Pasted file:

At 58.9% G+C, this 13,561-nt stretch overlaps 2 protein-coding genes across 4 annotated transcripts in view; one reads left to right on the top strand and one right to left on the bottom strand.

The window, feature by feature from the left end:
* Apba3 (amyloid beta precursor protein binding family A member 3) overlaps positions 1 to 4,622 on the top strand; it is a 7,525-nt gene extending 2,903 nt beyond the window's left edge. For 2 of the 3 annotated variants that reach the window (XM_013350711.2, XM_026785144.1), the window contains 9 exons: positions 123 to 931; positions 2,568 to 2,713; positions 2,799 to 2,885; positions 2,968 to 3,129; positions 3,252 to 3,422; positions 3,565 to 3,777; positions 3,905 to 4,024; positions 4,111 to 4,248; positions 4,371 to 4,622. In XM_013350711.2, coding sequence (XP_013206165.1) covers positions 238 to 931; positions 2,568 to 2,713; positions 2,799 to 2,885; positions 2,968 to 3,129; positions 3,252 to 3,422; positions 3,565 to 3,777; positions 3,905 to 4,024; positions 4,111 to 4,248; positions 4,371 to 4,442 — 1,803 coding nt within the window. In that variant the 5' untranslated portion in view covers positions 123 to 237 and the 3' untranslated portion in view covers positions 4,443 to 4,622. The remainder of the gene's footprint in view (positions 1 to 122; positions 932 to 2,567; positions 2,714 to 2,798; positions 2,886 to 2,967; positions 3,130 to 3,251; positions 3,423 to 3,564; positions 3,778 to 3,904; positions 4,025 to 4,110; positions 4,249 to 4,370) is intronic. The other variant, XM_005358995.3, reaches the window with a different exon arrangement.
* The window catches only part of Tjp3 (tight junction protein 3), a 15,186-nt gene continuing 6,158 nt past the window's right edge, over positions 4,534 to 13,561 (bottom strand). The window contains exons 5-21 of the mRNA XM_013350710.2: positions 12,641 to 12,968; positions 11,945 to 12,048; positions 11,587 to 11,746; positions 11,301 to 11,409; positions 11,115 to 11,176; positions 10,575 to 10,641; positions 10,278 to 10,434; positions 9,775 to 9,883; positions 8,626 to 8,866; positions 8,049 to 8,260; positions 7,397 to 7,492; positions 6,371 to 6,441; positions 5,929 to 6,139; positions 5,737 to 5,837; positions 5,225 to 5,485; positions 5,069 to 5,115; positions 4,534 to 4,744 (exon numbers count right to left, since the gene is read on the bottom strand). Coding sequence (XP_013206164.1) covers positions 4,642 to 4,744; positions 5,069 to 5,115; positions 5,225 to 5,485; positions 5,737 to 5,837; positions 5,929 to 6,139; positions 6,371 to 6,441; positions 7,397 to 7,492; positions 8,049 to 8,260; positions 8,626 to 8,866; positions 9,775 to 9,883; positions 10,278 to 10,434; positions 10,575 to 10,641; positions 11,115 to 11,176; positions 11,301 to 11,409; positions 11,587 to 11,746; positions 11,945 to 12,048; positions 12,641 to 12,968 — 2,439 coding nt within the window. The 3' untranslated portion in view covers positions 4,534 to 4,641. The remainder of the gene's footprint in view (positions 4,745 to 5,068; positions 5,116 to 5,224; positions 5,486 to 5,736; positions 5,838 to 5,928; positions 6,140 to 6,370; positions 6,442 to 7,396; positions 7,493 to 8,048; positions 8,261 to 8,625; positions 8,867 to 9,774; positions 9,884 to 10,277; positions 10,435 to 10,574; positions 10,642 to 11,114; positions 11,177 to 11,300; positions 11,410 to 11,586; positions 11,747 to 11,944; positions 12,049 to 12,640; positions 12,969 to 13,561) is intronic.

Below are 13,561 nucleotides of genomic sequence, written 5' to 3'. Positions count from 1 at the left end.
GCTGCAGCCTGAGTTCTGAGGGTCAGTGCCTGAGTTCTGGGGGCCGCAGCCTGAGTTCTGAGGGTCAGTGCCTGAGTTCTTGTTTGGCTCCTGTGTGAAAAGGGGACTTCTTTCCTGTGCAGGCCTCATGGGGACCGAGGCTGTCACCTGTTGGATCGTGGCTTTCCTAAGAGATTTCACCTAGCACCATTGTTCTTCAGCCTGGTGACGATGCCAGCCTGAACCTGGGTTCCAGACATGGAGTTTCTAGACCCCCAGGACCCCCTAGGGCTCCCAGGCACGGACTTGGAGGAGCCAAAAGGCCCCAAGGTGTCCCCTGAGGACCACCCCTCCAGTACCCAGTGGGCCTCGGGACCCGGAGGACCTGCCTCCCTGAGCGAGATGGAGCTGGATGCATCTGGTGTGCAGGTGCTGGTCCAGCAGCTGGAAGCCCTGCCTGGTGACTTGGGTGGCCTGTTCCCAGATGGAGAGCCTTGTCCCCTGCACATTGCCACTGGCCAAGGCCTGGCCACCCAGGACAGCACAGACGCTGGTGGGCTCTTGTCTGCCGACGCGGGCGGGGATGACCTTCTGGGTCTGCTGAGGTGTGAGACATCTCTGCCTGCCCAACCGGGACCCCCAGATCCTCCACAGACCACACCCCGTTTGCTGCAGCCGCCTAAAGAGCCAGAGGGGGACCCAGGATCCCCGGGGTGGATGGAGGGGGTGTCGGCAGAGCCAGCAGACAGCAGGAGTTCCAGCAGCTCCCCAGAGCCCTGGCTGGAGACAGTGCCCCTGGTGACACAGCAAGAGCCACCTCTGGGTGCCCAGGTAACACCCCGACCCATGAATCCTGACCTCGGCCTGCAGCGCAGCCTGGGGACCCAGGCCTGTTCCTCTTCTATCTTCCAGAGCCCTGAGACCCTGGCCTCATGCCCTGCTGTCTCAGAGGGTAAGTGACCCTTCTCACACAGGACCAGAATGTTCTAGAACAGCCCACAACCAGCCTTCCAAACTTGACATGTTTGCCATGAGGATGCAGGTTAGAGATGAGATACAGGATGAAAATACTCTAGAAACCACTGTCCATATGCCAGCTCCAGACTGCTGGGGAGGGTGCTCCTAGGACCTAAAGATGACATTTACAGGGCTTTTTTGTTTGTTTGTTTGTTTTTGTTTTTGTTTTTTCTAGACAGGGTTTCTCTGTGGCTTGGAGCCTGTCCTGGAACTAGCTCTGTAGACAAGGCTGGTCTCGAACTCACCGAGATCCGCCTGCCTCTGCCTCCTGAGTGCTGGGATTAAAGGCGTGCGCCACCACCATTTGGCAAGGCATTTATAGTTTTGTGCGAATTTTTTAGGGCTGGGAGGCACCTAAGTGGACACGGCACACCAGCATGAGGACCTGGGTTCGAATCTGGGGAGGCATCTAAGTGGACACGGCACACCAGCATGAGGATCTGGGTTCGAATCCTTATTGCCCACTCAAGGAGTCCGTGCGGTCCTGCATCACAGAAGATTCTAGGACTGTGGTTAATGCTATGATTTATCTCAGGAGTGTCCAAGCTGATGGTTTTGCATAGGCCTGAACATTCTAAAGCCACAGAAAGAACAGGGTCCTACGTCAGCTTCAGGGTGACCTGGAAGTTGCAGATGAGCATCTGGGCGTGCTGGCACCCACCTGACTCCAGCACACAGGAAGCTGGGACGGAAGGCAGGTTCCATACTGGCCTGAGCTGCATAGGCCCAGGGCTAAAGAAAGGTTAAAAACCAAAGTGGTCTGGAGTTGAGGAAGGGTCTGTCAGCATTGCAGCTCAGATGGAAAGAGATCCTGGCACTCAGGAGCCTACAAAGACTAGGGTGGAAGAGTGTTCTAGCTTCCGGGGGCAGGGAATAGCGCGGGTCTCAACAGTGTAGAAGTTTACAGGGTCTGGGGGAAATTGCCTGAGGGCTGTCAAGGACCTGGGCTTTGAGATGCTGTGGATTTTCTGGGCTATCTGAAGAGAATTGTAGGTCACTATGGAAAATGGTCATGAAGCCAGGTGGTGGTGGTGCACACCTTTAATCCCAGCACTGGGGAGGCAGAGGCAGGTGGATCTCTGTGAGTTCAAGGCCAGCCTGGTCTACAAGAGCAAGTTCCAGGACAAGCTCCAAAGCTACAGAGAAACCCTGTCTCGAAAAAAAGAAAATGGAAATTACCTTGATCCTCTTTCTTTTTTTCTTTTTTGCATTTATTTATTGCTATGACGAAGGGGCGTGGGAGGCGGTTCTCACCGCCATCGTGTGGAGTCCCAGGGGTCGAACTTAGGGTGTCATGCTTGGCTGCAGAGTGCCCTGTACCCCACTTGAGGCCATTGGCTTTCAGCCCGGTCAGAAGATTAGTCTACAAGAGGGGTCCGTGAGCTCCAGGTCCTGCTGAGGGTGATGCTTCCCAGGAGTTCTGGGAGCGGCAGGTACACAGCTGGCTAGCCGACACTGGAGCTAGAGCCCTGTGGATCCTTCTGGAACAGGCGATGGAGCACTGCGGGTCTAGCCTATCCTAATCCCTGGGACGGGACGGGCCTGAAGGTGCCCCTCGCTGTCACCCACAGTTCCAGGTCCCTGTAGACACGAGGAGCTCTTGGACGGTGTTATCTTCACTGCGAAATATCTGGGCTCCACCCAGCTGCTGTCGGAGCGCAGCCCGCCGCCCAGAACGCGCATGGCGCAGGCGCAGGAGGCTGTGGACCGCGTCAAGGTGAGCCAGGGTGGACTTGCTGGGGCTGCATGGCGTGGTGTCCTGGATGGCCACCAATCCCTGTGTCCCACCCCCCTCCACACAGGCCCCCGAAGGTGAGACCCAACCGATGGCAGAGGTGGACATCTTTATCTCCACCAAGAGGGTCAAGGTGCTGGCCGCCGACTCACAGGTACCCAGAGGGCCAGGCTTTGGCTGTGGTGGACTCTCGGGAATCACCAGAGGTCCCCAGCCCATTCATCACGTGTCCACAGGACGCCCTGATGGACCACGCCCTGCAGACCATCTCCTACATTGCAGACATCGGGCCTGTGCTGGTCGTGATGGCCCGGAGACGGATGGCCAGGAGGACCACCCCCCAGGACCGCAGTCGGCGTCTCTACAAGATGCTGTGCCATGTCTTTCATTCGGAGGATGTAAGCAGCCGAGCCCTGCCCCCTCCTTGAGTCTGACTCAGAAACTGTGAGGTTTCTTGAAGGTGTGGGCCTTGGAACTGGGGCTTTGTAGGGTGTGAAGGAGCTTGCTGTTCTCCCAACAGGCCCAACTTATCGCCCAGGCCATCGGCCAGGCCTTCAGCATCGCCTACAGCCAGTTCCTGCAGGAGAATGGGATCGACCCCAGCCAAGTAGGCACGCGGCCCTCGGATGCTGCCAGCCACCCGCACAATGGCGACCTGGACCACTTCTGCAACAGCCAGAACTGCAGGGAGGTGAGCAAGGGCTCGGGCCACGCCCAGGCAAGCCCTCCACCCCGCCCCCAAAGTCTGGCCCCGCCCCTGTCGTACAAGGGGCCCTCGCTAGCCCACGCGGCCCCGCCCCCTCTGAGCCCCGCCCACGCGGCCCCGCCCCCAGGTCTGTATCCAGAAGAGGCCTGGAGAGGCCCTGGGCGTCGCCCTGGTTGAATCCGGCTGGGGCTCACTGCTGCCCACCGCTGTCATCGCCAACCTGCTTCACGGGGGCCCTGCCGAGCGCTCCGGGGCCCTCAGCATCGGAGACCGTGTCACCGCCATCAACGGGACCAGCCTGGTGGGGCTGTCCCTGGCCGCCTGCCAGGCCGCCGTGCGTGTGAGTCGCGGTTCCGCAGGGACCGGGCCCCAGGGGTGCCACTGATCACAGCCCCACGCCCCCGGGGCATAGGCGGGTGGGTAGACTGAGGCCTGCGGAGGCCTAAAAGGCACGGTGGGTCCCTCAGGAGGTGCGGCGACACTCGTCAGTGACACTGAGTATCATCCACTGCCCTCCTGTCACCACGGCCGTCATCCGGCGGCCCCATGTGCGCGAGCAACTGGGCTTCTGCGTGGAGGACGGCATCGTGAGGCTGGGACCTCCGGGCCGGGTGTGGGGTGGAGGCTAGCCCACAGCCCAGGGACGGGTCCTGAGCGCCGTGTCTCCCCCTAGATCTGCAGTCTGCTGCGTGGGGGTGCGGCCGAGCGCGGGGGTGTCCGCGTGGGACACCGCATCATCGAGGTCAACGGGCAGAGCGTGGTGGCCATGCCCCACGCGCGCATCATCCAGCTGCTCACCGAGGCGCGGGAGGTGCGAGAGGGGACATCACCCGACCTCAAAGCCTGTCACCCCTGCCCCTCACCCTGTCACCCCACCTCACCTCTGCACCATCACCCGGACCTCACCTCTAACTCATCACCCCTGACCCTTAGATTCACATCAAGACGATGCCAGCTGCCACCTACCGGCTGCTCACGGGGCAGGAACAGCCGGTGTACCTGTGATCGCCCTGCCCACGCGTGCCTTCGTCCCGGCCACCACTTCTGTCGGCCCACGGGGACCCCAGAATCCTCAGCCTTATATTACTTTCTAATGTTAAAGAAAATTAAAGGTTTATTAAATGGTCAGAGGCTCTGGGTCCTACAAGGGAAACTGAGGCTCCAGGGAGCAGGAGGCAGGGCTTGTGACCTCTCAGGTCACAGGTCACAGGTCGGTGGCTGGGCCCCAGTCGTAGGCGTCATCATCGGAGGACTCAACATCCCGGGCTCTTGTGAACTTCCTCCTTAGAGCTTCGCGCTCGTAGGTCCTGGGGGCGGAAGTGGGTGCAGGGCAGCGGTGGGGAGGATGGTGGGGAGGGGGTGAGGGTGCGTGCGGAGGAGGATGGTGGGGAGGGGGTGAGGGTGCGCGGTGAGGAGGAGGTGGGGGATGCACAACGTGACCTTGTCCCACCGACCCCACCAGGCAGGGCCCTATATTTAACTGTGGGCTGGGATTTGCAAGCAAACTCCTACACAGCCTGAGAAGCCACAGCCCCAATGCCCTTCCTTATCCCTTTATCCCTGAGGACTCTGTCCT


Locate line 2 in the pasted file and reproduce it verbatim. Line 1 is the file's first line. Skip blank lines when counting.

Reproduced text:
The window, feature by feature from the left end: